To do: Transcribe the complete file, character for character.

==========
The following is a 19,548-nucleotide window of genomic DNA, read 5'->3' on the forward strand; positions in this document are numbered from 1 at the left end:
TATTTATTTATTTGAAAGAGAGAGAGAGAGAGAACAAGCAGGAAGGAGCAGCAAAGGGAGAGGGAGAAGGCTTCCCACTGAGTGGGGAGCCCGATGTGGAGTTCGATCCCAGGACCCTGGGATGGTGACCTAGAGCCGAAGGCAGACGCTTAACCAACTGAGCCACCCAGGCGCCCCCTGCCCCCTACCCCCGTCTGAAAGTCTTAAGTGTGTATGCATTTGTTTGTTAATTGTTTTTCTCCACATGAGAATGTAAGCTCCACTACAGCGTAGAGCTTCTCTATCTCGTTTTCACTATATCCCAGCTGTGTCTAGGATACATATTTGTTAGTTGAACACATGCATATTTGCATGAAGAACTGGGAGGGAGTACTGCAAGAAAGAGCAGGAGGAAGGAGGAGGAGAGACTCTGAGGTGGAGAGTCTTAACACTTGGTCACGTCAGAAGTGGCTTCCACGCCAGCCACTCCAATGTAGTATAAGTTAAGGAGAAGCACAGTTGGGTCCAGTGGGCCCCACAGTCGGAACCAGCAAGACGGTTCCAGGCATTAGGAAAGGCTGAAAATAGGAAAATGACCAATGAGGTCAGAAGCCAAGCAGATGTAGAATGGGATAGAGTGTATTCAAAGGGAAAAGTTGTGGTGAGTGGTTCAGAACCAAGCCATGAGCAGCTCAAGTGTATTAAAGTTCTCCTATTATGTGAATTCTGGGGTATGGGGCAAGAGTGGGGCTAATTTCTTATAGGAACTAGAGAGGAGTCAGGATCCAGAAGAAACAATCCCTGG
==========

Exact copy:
The following is a 19,548-nucleotide window of genomic DNA, read 5'->3' on the forward strand; positions in this document are numbered from 1 at the left end:
TATTTATTTATTTGAAAGAGAGAGAGAGAGAGAACAAGCAGGAAGGAGCAGCAAAGGGAGAGGGAGAAGGCTTCCCACTGAGTGGGGAGCCCGATGTGGAGTTCGATCCCAGGACCCTGGGATGGTGACCTAGAGCCGAAGGCAGACGCTTAACCAACTGAGCCACCCAGGCGCCCCCTGCCCCCTACCCCCGTCTGAAAGTCTTAAGTGTGTATGCATTTGTTTGTTAATTGTTTTTCTCCACATGAGAATGTAAGCTCCACTACAGCGTAGAGCTTCTCTATCTCGTTTTCACTATATCCCAGCTGTGTCTAGGATACATATTTGTTAGTTGAACACATGCATATTTGCATGAAGAACTGGGAGGGAGTACTGCAAGAAAGAGCAGGAGGAAGGAGGAGGAGAGACTCTGAGGTGGAGAGTCTTAACACTTGGTCACGTCAGAAGTGGCTTCCACGCCAGCCACTCCAATGTAGTATAAGTTAAGGAGAAGCACAGTTGGGTCCAGTGGGCCCCACAGTCGGAACCAGCAAGACGGTTCCAGGCATTAGGAAAGGCTGAAAATAGGAAAATGACCAATGAGGTCAGAAGCCAAGCAGATGTAGAATGGGATAGAGTGTATTCAAAGGGAAAAGTTGTGGTGAGTGGTTCAGAACCAAGCCATGAGCAGCTCAAGTGTATTAAAGTTCTCCTATTATGTGAATTCTGGGGTATGGGGCAAGAGTGGGGCTAATTTCTTATAGGAACTAGAGAGGAGTCAGGATCCAGAAGAAACAATCCCTGG